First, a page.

Now that we've looked at what you need to have in your letter of resignation, we should also mention what you should leave out. A resignation letter doesn't need to be too lengthy or detailed, and the best ones will be succinct yet professional. So what should you avoid when writing your resignation letter?
Whatever your reasons for leaving a job, it is generally recommended that you leave them out of your resignation letter. If you are on friendly terms with your boss and team, then you could mention this in conversation before handing in your notice letter.
But the tone of the letter should always be positive, focusing on your experience at the company and what you have gained from your role. So avoid going into detail about your decision to leave, even if your reasons have little to do with the company or manager.
If your reasons for moving on are negative, this shouldn't come across in your letter. Remember, your resignation letter is simply a notice of your departure, not a place to air grievances. As tempting as it can be to point out problems with the company on your way out, appearing disgruntled upon resignation could catch up with you and even hinder your future employment.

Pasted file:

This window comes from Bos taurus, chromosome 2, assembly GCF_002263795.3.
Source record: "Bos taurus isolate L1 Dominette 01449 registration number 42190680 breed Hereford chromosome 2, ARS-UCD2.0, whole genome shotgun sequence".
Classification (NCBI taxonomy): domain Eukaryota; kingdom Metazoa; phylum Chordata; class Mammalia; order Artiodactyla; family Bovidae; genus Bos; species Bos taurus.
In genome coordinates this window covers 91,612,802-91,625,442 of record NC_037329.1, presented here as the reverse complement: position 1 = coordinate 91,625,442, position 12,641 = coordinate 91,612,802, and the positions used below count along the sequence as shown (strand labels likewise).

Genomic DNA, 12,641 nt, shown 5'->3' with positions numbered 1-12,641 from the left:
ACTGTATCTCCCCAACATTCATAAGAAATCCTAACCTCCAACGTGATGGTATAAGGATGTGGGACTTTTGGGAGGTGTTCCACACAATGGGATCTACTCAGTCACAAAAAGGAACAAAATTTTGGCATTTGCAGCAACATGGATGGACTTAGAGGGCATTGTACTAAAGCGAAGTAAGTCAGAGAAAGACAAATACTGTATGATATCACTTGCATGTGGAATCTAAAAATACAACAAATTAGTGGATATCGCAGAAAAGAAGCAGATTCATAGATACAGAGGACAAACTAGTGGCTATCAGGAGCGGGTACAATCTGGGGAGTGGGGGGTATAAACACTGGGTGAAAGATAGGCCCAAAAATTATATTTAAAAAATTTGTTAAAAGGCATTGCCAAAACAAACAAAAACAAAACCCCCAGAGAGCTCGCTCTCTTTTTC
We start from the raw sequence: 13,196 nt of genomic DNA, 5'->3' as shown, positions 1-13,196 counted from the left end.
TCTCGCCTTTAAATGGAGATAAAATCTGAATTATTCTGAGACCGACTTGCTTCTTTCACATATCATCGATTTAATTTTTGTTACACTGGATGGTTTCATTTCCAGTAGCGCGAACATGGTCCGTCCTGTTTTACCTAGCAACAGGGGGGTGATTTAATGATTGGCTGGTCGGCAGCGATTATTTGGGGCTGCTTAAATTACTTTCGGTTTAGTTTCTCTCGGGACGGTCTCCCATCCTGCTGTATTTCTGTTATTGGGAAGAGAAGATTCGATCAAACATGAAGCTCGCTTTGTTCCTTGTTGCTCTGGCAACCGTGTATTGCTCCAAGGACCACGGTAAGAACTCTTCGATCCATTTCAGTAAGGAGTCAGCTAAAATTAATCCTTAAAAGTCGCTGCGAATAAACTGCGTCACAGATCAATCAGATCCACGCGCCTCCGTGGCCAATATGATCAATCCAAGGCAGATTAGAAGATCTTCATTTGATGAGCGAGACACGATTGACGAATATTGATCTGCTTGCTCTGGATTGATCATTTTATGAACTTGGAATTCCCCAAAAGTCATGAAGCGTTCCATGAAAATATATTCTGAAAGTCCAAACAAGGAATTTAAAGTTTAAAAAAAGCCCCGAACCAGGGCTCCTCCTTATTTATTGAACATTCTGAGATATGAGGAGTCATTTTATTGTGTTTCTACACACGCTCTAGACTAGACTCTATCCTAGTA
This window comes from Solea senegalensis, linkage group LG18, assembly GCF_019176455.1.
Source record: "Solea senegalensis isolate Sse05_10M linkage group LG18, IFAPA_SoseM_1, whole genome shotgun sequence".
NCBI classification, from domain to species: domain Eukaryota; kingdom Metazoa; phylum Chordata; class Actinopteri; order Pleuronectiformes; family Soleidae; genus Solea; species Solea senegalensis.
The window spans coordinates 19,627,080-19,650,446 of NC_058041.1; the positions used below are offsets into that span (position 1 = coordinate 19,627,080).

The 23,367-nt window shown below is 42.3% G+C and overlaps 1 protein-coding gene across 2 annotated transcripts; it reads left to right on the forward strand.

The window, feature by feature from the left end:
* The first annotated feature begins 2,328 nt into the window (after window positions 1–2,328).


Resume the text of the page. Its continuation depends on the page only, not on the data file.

Also avoid any criticism of a fellow employee or your superiors, even if you have had disagreements in the past. You are not invincible just because you're leaving, so for the sake of your professional reputation, resist coming across as negative in your resignation letter and do not provide the name of anyone from your team in a negative light, not even the manager.
Keep your resignation letter relatively short and to the point. The main idea is to give your employer formal notice of your resignation so they can prepare for your departure.
You should also offer to assist in recruiting and training your replacement, while expressing your willingness to help out in the future. Avoid going into detail about your reasons for leaving and make sure to keep your resignation letter positive and professional.
If you want to start your new career move on the right foot, follow this advice to write a great resignation letter.